[deleted account]

They neuter all the cats that come into the spca here which I think is good the only thing I dislike about the way they run things is their "fees". I understand they don't have unlimited funds but they're getting a little excessive and it is leading to some real problems. If you find a stray and want to give it to the spca they charge you a fee so around here many people who find cats just leave them running around, also people who for some reason accept kittens left right and center that they can't or wont keep will throw them outside instead of taking them in. As you can imagine there are malnourished cats all over this city getting hit by vehicles/ attacked by dogs/racoons/skunks etc. and even being picked up by evil kids who abuse them for kicks. I understand it is the people that are the problem not the spca but I for one can not afford to run around town and pick up all the strays to take them in. I'm at fault like anyone else if I see a batch of kittens under a car I have to walk away, best I can do is call the spca and convince myself they will do something even though I know they wont. It's horrible but its the way it is.
What gets to me even more is if you want to adopt a cat from the spca you need to be able to afford the neutering costs, microchip costs, costs for all the shots deworming etc. and then to top it off they charge their own fee. I don't know for sure if its to get a profit but their fee seems hefty. They make it very difficult to adopt an animal so most people don't bother and as a result they have animals sit there for however long only to be euthanized, which seems to me like it would cost more money in the long run. It's not a friendly thought and I'm sorry to offend anyone with cats but here they are like pests treated no differently than rats :(. It's really sad and I don't understand why the spca cant see that their actions are perpetuating the cycle.

Tara - posted on 01/13/2011

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I think the program is wonderful and has been used successfully in many parts of Ontario, my home town included.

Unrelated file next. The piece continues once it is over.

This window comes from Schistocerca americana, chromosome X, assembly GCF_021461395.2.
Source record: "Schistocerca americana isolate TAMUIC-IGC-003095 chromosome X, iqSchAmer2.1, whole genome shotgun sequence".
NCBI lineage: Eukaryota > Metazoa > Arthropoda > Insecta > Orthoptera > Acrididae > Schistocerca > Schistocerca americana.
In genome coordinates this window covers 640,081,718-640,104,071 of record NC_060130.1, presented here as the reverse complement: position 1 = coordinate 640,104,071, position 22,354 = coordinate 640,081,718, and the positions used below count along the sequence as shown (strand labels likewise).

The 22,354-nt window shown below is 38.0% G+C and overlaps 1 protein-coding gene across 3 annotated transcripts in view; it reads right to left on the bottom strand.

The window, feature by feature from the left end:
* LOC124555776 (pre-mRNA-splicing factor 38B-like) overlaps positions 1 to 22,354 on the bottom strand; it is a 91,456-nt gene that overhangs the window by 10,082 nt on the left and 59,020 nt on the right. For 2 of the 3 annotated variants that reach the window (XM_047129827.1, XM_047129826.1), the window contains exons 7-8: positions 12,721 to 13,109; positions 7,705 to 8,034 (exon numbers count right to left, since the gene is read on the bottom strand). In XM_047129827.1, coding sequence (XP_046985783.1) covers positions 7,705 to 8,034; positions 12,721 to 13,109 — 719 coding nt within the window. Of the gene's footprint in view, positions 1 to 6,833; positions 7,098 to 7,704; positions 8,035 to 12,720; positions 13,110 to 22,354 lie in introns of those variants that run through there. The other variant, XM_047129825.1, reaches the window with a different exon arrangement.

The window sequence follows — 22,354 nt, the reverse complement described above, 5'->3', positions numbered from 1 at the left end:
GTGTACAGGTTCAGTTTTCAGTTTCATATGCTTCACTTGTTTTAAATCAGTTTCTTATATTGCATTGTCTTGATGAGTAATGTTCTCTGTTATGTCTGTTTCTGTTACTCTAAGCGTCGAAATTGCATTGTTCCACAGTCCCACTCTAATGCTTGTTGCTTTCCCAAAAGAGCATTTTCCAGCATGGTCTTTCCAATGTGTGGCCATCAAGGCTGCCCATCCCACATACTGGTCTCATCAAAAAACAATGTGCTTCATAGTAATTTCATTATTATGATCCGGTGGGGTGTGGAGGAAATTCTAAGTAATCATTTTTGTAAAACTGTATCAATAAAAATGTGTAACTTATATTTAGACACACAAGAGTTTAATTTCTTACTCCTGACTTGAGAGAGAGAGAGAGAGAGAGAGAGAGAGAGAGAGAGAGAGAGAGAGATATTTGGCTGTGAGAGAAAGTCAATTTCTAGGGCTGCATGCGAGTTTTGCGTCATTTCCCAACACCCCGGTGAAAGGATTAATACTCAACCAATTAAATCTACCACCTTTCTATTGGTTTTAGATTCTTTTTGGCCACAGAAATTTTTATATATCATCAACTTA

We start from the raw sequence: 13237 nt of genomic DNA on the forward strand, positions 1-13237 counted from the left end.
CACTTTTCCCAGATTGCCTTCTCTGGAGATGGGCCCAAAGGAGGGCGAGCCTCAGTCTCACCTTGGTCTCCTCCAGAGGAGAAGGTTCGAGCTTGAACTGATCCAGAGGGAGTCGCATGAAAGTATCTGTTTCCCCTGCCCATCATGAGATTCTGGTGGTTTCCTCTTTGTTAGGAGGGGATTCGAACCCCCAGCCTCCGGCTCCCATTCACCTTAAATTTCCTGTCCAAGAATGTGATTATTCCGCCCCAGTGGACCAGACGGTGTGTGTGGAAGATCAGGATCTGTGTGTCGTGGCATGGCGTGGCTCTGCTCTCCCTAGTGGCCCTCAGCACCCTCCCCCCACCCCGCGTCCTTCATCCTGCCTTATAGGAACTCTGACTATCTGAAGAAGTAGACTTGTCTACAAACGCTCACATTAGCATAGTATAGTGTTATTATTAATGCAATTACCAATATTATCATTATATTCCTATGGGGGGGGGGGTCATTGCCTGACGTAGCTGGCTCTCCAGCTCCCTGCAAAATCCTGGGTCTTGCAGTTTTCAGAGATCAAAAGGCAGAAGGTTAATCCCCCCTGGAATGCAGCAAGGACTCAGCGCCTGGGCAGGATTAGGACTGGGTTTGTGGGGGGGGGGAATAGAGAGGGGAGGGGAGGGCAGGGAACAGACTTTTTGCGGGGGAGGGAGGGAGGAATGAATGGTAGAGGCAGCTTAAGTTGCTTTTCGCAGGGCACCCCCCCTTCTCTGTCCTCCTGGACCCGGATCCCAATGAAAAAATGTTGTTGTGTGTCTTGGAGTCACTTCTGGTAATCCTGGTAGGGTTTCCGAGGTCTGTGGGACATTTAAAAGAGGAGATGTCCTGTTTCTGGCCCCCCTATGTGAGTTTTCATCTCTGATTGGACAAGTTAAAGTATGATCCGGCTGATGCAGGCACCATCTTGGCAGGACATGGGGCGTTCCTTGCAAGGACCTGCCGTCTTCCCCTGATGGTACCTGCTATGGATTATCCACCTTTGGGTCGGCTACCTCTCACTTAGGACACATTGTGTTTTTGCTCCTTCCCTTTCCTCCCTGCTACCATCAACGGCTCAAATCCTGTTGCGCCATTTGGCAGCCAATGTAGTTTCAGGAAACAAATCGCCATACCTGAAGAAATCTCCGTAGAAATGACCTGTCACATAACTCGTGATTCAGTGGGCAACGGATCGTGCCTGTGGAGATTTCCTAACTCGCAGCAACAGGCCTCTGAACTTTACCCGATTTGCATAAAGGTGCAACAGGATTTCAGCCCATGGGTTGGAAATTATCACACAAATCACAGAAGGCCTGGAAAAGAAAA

It doesn't cut down on the number of cats that are dumped by their owners every year, but it does reduce the number of cats born to feral or stray parents, thereby reducing the overall number of strays.
Better than just killing them, cause those that don't get killed can still go on to produce babies, I read somewhere once the one female cat can produce up to 97 kittens in her lifetime.
That's a lot of feral/wild cats every year. I think spaying and neutering programs are the most humane and the most effective means of dealing with strays.

~♥Little Miss - posted on 01/13/2011

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All my cats have been declawed and indoors....yes I know declawing is a whole other debate. But most declawed cats should be kept indoors period for their protection.

[deleted account]

I totally agree with the Catch-Neuter-Release thing, thats how they have done it in my area for years. They also have free and discount spay and neuter clinics for people who can't afford full price. When my cat had her kittens I took mama and her 3 kittens down, they all got fixed for $20.

~♥Little Miss - posted on 01/13/2011

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All my pets that I have owned have been spayed and neutered...



This kind of thing has been going on for a very long time...this catch, spay/neuter, clip ear and release....also places will check for feleuk/fiv....unfortunately unless these infected cats had a home to go to directly after the surgery, they would be euthinized. These are to contagious of a disease to release back to the outdoors.



Edited *if they did not have a home to go to, and they were postive for these highly deadly and contagious disease, they would not have the surgery..they would be euthinized....if they had a home to go to, they would have the surgery.....i just wanted to make that abundantly clear*

Jackie - posted on 01/13/2011

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I think it's a better idea than euthanasia.

I have a cat and he's a pain in the ass to keep in the house. He's tagged and neutered but he most likely poops in peoples yards sometimes. I don't know about anyone else but my cat will rip me a new a$$hole if I try to put a leash on him

~♥Little Miss - posted on 01/13/2011

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I think this is a wonderful idea. I worked for a clinic that participated in this kind of a thing,,,,this one client would catch as many cats as she could...bring them in, spay/neuter them..we would also clip the left ear (Ithink the left) so people would know that cat was already fixed. She would actually pay for this all herself...we would give her a huge discount, but she needed to bring in atleast 3 at a time..that was tricky but she did it! She even found homes for the kittens and would give them away.

Jenn - posted on 01/13/2011

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Also, if you are a cat owner, do you add to the problem? Do you let your cats run free? Are they neutered? The cats that I have had were indoor cats, who were also neutered. I personally hate it when other people's cats run around the neighbourhood and poop in my yard! GRR!!! Funny how people keep their dogs tied up (because it's the law), but yet they think it's OK to let their cats run around wild.